Voyager 1 — one of two space probes NASA launched in 1977 to study Jupiter, Saturn and their respective moons — sends confusing data back to Earth, according to the space agency. The spacecraft’s control system regularly sends telemetry data back to NASA indicating its location. But Voyager 1’s engineering team has recently been puzzled by spacecraft readouts that contain jumbled or inaccurate data. Even more astonishing, the nearly 45-year-old probe is otherwise in good working order – the signal is still strong and the malfunction did not activate safe mode. Voyager 2 (the sister probe of Voyager 1) seems to be fine.
“A mystery like this is part of the course at this stage of the Voyager mission,” said Suzanne Dodd, project manager for the Voyager program at NASA’s Jet Propulsion Laboratory. “The spacecraft are both nearly 45 years old, which is far beyond what the mission planners expected. We are also in interstellar space – a highly radiation environment where no spacecraft has ever flown before. So there are some big challenges for the engineering team.”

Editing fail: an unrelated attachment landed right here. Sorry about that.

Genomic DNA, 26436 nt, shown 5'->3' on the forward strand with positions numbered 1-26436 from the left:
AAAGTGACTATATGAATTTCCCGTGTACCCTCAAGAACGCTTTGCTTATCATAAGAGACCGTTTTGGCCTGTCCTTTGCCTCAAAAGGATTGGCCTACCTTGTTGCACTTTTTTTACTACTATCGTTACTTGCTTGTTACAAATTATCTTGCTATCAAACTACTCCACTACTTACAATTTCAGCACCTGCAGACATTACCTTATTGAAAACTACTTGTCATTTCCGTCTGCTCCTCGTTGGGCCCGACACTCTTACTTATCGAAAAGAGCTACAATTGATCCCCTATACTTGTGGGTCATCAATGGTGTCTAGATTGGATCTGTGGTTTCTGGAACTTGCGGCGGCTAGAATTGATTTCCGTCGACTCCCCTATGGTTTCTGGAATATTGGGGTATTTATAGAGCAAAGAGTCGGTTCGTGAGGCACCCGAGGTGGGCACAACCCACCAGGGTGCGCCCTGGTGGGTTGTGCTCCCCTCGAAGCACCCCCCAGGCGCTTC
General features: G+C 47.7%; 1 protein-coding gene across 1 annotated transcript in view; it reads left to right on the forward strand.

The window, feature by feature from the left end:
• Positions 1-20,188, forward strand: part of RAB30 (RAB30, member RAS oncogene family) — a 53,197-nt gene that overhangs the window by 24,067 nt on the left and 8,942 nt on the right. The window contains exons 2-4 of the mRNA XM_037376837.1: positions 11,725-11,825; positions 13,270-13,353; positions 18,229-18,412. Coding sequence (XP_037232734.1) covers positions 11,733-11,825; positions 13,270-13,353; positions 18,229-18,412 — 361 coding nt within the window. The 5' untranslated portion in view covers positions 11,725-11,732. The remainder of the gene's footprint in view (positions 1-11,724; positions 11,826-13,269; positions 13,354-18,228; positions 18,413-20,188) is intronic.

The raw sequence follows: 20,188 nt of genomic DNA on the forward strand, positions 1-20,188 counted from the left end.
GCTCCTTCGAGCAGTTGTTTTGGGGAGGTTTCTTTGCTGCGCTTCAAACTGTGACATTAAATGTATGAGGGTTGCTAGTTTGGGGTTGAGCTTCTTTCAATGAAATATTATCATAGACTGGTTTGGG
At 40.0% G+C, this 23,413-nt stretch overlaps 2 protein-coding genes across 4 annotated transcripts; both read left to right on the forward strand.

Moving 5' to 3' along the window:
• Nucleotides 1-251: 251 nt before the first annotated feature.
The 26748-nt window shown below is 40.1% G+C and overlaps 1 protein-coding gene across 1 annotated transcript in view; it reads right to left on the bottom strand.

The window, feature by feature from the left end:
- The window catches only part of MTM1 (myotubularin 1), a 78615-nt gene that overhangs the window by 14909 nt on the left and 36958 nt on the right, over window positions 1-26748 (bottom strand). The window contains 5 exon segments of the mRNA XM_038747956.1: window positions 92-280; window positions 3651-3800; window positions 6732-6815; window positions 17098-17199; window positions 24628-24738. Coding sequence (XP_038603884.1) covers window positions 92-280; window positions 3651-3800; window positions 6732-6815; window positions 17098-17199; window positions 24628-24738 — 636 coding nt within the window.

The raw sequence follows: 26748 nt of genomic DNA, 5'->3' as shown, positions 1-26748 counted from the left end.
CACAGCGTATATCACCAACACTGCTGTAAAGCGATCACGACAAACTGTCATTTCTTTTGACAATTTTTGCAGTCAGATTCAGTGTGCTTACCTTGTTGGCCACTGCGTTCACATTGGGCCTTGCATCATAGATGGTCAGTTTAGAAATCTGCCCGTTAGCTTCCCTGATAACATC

Communicating with Voyager 1 is easier said than done. Both probes are now further from Earth than Pluto – Voyager 1 is estimated to be 24.5 billion miles from our planet. According to NASA, it takes about two days to receive a response from the spacecraft after sending a message.
Dodd said NASA may be able to fix the problem through software changes or possibly one of the spacecraft’s redundant hardware systems. If not, the agency will have to “adapt” to the disturbance.
Regardless, NASA will lose contact with both drones in the coming years if their energy supplies run out. Both Voyager 1 and Voyager 2 run on plutonium-238, which decays over time. Scientists estimate that by 2025, neither probe will have enough plutonium-238 to function properly. There is a finite supply of plutonium on Earth, and producing it is time consuming and challenging. For many years, Russia supplied NASA with plutonium-238, until it broke this agreement in 2015. Fortunately for NASA, the US Department of Energy restarted domestic production of plutonium-238 at Oak Ridge Laboratory, enabling a number of current and future NASA missions, including NASA’s Perseverance Rover.
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